international
commissions
for unorgan-
ized regions.



would be native, and there would probably be a minority
of natives in the senate. . . .

An organization of this kind would meet all the diffi-
culties that our Continental Congress or that any other
primitive legislature has had to deal with. There would
be conflicts of jurisdiction, puzzling questions of inter-
pretation, and some place of final appeal would have to
be provided. It might be the Senate of European rep-
resentatives; but if the Senate deadlocked, an appeal
might be taken to The Hague. The details of all this
are obviously speculative at the moment.

The important point is that there should be in exist-
ence permanent international commissions to deal with
those spots of the earth where world crises originate.
How many there should be need not be suggested here.
There should have been one for Morocco, for the Congo,
for the Balkan Peninsula, perhaps for Manchuria ; there
may have to be one for Constantinople, for certain coun-
tries facing the Caribbean Sea. Such international gov-
erning bodies are needed wherever the prizes are great,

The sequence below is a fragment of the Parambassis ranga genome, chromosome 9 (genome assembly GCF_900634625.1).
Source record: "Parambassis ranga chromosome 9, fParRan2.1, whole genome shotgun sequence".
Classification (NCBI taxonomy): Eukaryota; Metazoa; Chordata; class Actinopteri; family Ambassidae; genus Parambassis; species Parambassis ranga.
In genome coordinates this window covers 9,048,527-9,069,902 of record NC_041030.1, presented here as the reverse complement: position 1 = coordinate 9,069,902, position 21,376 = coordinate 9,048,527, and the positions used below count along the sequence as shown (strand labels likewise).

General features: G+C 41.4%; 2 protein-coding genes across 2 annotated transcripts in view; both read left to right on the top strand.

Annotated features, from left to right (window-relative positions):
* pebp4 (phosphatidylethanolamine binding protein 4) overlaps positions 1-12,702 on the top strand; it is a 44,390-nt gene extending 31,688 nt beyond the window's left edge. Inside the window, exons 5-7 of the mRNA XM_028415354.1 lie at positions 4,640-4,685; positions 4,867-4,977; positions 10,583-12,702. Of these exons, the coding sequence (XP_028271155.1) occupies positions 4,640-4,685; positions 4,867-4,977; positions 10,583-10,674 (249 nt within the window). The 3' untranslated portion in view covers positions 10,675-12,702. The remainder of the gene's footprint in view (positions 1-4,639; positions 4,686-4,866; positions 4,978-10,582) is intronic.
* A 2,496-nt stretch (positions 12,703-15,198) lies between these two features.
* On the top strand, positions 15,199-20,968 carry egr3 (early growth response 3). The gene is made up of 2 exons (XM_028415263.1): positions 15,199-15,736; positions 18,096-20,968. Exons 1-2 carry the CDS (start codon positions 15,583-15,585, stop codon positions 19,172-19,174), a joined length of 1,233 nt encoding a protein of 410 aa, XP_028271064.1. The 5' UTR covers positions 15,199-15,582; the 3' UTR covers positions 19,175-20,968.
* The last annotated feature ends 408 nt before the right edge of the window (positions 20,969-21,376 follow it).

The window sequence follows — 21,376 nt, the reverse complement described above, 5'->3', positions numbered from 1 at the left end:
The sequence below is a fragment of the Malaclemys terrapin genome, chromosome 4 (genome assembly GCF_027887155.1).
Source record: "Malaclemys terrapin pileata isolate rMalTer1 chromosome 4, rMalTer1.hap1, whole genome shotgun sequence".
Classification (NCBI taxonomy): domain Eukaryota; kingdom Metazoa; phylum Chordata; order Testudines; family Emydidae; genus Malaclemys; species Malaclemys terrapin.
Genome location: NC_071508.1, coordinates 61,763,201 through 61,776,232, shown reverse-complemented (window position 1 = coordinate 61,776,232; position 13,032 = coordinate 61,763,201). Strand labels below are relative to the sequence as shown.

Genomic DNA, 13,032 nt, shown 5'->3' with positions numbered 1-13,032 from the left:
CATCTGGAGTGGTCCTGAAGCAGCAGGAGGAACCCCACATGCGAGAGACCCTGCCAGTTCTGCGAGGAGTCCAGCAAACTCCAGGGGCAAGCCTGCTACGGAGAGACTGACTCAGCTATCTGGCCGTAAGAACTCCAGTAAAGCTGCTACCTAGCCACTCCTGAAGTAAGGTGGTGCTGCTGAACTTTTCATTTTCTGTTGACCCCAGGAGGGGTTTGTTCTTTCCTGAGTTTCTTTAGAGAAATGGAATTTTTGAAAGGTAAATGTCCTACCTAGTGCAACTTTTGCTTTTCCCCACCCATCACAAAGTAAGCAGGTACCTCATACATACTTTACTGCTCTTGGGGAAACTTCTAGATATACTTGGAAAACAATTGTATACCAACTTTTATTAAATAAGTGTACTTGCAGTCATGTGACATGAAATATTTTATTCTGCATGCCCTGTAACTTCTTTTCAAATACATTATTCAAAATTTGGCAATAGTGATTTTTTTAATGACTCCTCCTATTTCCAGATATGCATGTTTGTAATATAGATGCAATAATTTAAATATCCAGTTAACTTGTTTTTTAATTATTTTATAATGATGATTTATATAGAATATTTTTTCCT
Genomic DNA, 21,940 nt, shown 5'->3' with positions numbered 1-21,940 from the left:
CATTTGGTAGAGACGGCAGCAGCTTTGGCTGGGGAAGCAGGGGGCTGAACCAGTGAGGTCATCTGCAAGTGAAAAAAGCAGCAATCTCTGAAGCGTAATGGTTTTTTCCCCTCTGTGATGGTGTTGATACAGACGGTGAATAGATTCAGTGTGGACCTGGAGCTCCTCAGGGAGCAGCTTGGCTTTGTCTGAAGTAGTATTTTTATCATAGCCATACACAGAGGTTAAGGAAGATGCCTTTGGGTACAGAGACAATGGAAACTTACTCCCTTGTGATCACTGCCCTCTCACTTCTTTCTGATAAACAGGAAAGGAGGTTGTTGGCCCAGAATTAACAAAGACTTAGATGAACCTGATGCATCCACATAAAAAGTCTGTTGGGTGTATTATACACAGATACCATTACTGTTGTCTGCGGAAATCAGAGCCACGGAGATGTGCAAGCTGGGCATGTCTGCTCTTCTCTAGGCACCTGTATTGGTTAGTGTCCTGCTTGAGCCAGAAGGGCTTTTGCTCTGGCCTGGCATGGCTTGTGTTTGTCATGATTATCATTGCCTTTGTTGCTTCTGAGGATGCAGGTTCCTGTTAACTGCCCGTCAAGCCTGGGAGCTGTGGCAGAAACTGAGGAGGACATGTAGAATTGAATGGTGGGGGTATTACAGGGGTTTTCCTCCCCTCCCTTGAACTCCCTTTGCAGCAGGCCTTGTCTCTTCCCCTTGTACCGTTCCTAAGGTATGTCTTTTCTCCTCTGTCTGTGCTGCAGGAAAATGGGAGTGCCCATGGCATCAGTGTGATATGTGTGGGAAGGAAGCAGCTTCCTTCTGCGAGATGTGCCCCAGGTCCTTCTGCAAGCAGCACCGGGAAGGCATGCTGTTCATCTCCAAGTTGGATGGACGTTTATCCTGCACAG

the territory unorganized, and the competition active.

The idea is not over-ambitious. It seems to me the
necessary development of schemes which European diplo-
macy has been playing with for some time. It repre-
sents an advance along the line that governments, driven
by necessity, have been taking of their own accord.
What makes it especially plausible is that it grasps the
real problems of diplomacy, that it provides not a pana-
cea but a method and the beginnings of a technique. It
is internationalism, not spread thin as a Parliament of
Man, but sharply limited to those areas of friction where
internationalism is most obviously needed.



Walter Lippmann,
87-135.



'The Stakes of Diplomacy/' pp.



32



SOCIALISTS AND IMPERIALISM
Possibly we shall learn nothing from the war ; at Peace

impossible

the present moment it looks that way. For all the without
world, including Socialists, seem to be divided between eco^oSfic
militarists and pacifists. By pacifism I mean of course confllcts -
the movement Socialists have attacked for fifty years
up to the present war under the name of "bourgeois